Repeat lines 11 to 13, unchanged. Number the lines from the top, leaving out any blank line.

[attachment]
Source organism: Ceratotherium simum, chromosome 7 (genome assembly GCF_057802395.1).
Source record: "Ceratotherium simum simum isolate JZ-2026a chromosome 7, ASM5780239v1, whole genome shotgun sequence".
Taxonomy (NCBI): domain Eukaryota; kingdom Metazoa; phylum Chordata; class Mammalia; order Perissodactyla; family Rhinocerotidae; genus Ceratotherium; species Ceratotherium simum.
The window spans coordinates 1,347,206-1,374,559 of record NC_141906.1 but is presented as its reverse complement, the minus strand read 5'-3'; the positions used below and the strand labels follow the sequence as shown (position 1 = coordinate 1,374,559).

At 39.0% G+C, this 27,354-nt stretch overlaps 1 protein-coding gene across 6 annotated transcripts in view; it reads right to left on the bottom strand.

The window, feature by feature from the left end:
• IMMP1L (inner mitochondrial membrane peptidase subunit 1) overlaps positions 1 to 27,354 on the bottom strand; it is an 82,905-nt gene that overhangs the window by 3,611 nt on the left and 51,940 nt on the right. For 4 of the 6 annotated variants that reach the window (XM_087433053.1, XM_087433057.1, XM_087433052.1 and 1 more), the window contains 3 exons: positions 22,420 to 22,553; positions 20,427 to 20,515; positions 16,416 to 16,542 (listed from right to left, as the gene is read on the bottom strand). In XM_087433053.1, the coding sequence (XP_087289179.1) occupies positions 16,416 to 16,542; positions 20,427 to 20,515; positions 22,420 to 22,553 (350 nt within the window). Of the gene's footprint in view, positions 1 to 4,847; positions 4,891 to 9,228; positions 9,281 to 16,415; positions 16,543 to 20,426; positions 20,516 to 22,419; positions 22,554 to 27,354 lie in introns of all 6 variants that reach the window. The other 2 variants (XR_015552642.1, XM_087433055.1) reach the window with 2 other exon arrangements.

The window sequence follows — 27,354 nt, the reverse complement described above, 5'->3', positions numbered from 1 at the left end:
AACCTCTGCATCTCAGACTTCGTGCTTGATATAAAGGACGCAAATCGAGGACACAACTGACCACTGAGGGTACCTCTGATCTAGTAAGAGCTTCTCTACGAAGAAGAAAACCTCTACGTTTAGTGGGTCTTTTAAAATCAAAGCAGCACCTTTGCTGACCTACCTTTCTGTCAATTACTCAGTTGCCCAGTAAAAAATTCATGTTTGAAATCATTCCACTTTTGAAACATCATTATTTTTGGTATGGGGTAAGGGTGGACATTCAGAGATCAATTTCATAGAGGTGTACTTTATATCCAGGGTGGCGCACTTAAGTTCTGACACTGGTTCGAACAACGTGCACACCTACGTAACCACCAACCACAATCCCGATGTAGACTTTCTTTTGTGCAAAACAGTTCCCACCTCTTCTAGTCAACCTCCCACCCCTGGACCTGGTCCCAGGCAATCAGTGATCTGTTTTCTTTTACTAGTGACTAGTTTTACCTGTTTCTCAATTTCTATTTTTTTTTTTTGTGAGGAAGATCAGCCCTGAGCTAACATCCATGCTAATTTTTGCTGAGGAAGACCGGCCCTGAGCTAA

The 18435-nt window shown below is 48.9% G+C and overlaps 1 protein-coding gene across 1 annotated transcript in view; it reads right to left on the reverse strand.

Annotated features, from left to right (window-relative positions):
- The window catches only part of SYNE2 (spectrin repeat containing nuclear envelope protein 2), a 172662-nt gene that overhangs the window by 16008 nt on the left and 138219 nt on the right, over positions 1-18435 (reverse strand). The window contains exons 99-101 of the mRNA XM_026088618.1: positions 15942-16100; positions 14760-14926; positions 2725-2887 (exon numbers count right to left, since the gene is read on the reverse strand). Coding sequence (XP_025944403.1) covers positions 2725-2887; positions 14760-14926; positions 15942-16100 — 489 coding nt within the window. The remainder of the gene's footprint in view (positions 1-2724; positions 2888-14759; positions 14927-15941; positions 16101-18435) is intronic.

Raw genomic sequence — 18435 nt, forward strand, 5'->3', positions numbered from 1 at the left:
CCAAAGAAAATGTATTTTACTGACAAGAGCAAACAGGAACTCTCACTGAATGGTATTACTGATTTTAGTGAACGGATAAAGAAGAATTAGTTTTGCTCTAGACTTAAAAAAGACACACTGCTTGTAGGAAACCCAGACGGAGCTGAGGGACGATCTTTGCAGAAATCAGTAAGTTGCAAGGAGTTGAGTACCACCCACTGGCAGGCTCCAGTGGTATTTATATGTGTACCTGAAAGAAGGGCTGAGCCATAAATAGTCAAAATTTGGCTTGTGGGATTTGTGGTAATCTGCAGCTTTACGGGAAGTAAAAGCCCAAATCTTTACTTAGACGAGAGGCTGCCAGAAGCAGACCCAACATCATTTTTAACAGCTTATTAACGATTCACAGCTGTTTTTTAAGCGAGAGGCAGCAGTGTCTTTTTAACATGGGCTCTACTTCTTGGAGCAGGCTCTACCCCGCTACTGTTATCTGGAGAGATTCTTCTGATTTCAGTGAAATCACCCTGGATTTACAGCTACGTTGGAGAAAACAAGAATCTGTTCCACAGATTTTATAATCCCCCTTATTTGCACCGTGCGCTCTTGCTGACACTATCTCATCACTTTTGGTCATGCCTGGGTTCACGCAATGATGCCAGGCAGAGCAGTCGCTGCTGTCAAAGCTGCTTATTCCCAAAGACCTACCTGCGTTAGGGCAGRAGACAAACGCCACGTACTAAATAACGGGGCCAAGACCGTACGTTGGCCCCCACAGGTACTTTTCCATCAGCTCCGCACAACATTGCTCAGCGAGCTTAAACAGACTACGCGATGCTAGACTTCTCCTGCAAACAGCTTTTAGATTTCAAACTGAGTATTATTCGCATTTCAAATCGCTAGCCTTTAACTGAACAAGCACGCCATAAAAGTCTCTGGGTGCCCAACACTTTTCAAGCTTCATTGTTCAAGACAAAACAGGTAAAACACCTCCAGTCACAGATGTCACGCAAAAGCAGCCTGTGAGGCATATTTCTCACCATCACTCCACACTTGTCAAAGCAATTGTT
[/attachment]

Annotated features, from left to right (window-relative positions):
- The window catches only part of SYNE2 (spectrin repeat containing nuclear envelope protein 2), a 172662-nt gene that overhangs the window by 16008 nt on the left and 138219 nt on the right, over positions 1-18435 (reverse strand). The window contains exons 99-101 of the mRNA XM_026088618.1: positions 15942-16100; positions 14760-14926; positions 2725-2887 (exon numbers count right to left, since the gene is read on the reverse strand). Coding sequence (XP_025944403.1) covers positions 2725-2887; positions 14760-14926; positions 15942-16100 — 489 coding nt within the window. The remainder of the gene's footprint in view (positions 1-2724; positions 2888-14759; positions 14927-15941; positions 16101-18435) is intronic.

Raw genomic sequence — 18435 nt, forward strand, 5'->3', positions numbered from 1 at the left: